Big Ben to chime 40 times for 2012 Festival

Big Ben and the Olympic flag Big Ben is the nickname for the 13.5 tonne Great Bell in the Palace of Westminster

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Big Ben will chime 40 times in three minutes on Friday as part of a mass bell-ringing event marking the start of the Olympics.

It is believed to be the first time the bell has rung outside its regular schedule since 15 February, 1952.

On that occasion, it tolled every minute for 56 strokes for the funeral of King George VI.

Friday's event will be part of an art project encouraging everyone across the UK to ring a bell at 08:12 on Friday.

It was conceived by Turner Prize-winner Martin Creed, who has called the event Work No. 1197: All the bells in a country rung as quickly and as loudly as possible for three minutes.

Organisers hope it will set a world record for the largest number of bells rung simultaneously.

For its part, Big Ben will have to be rung by hand, unlike the hourly chimes, which are automated.

David Sillito has been to west Wales to meet a community with their bells at the ready.

All The Bells will involve church bells, doorbells, cowbells and more - with events planned around the country.

Martin Creed explains All The Bells

When I was a kid, I used to hear the local church ringing its bells whenever there was a wedding. They used to ring frenetically and I remember that was a brilliant noise. A great sound.

Then I was trying to think of a piece of music to create for a special occasion like the Olympics. I thought that ringing lots of bells like that might be a nice thing to do. But I don't know which bells are better, so I thought it would be best to try and ring them all.

Me and the people organising it are like kids playing a game. We're saying if anyone wants to play they can.

Hopefully lots of people will play.

In Coventry, cyclists will gather outside the Transport Museum to ring their bicycle bells

Scientists from the Cambridge-based British Antarctic Survey will also be taking part - even though they have no bells in their research station.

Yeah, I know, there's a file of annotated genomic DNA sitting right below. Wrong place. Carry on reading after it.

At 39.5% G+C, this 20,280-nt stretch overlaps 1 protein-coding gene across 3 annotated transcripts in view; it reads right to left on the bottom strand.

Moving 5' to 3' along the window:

Instead, they will be "ringing" and banging whatever they can lay their hands on, from kitchen pots to bedpans.

Other participants include the Royal Navy, HMS Belfast, British Embassies worldwide and the famous Whitechapel Bell Foundry.

Bells will be sounded in Britain's northernmost inhabited house in Skaw, the Shetland Isles, and the UK's most westerly church in Tresco, The Scilly Isles.

It has also been confirmed that the National Assembly for Wales will be ringing its bell along with Stormont and the Scottish Parliament - meaning all four Parliaments are taking part.

The Speaker of the House Of Commons, John Bercow, will attend the London leg. He said: "I am delighted we can play our part in this Martin Creed artwork.

BBC Olympics coverage online

Olympic-related images

"This is primarily a work for every community within the UK to embrace as their own but it is also important for our famous landmarks to be represented when the eyes of the world will be on us."

Creed told the BBC the instructions were simple: "To ring all the bells in Britain as loudly and as quickly, as often as possible, for three minutes".

As campanologists and amateurs chime in unison on Friday morning, sounds from around the UK will be broadcast on BBC Breakfast, Radio 4, Radio 2 and 5 live, as well as the BBC's local radio stations.

Participants are being encouraged to register their interest on www.allthebells.com.

Big Ben Facts

  • Real name: The Great Bell.
  • Installed: 10 April, 1858. It took 18 hours to lift it into the clock tower's belfry.
  • Weight: 13.7 tonnes
  • Height: 2.2m
  • Diameter: 2.7m
  • Method of sounding: Struck by a fixed hammer, positioned outside the bell, rather than a swinging clapper.
  • Musical note when struck: E
  • Hammer weight: 200kg
  • Chimes: The Westminster chimes, played on four "quarter bells" are set to the tune of Handel's aria I Know That My Redeemer Liveth.

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